Karen Richman, director of undergraduate studies for the Institute for Latino Studies, was one of the first scholars who saw both sides of immigration as it created transnational interdependent communities in the late 20th century.
Her long-view historical perspective sees the current U.S. immigration debate as another in a long series of resistance followed by acceptance as newcomers contribute to an evolving society and economy.
Richman, a cultural anthropologist who is fluent in Creole, wrote her undergraduate honors thesis on the religion and ritual music of Haiti. Her subsequent experience serving as a legal outreach worker to migrant farmworkers who had come to work on the Delmarva Peninsula of Virginia led to her decision to conduct doctoral research that involved living for 18 months in those immigrants’ original village near Léogâne, Haiti, where she learned the complex ties, shaped by religion, among those who remained and those who left.
Her 2005 book, “Migration and Vodou,” details the ingenious way the people sustained connections in the 1980s and early 1990s, before cellphones and social media, with cassette-recorded “letters” including coded religious songs, reflecting the inherited-spirit system that orders social relationships, which were created and heard in public settings.
Richman found that the villagers, while dependent on those who were sending remittances from their U.S. farm work, held complex suspicions about the relatives who had left to earn a living, partly because of the deep importance of family ties and roles opposed to individualism and independence.
“These negotiations of the relationship play out in letters and songs,” she says. “The religion itself provides a framework for understanding and shaping how they talk about and symbolize these relationships. The religion itself is very much about family and relations.”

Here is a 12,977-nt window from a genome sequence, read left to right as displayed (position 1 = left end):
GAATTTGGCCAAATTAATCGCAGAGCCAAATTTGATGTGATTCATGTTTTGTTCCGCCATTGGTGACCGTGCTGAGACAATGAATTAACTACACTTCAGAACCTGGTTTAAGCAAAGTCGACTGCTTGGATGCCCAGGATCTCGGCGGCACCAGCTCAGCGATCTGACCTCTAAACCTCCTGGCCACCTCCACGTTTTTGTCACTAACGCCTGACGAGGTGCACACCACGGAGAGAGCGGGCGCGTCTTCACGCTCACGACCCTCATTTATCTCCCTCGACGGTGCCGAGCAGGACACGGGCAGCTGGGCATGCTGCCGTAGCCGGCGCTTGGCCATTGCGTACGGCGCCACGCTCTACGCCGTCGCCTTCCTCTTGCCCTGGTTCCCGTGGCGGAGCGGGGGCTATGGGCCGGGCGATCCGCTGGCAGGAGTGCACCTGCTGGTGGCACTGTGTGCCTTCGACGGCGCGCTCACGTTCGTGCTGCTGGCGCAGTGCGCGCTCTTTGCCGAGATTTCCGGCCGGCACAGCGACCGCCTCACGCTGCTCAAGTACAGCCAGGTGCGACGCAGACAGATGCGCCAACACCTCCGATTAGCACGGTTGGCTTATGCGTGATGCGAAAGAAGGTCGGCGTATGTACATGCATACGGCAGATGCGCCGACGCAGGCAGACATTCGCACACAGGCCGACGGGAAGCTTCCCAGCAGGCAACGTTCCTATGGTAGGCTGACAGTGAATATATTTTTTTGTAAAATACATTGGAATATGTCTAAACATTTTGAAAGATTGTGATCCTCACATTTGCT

Richman, who maintains her Haitian ties and now studies immigrants in Chicago and their home in Guanajuato, Mexico, has found similar patterns in those relationships, with the advance of communication and transportation technology enabling more rapid and frequent contact within the transnational community.
“You see the same issues of the dynamic between the people who leave and the people who stay,” Richman says. “The migrants feeling very put-upon. They’re very collectivist. They believe in community and they believe their responsibility for their family members,” meaning a large group of extended family that provides vital support.
Despite stereotypes, the Mexican immigration shares many traits with historical waves of immigration from other countries. For one thing, the rush has subsided – in recent years, more Mexicans have returned to the country than come to the United States, while the number from Honduras, Guatemala and farther south has increased.
“They are very much like all the previous immigrant groups, and they’re succeeding just like all the previous immigrant groups,” Richman says. “They face a lot of discrimination, and they are succeeding nonetheless.”
The popular, incomplete immigration narrative — people cut ties and never look back so they can escape poverty and gain wealth in the United States, like Richman’s grandparents fleeing Belarus and Ukraine — results partly from the work of early scholars who were the children of refugees.
“We are a nation of immigrants, but we’re ambivalent about being a nation of immigrants,” Richman says. “We like global flows and importing all kinds of things. We want money to flow instantly, but somehow we don’t want the people to flow, too. It’s a very contradictory idea.”
This story was originally published in NDWorks.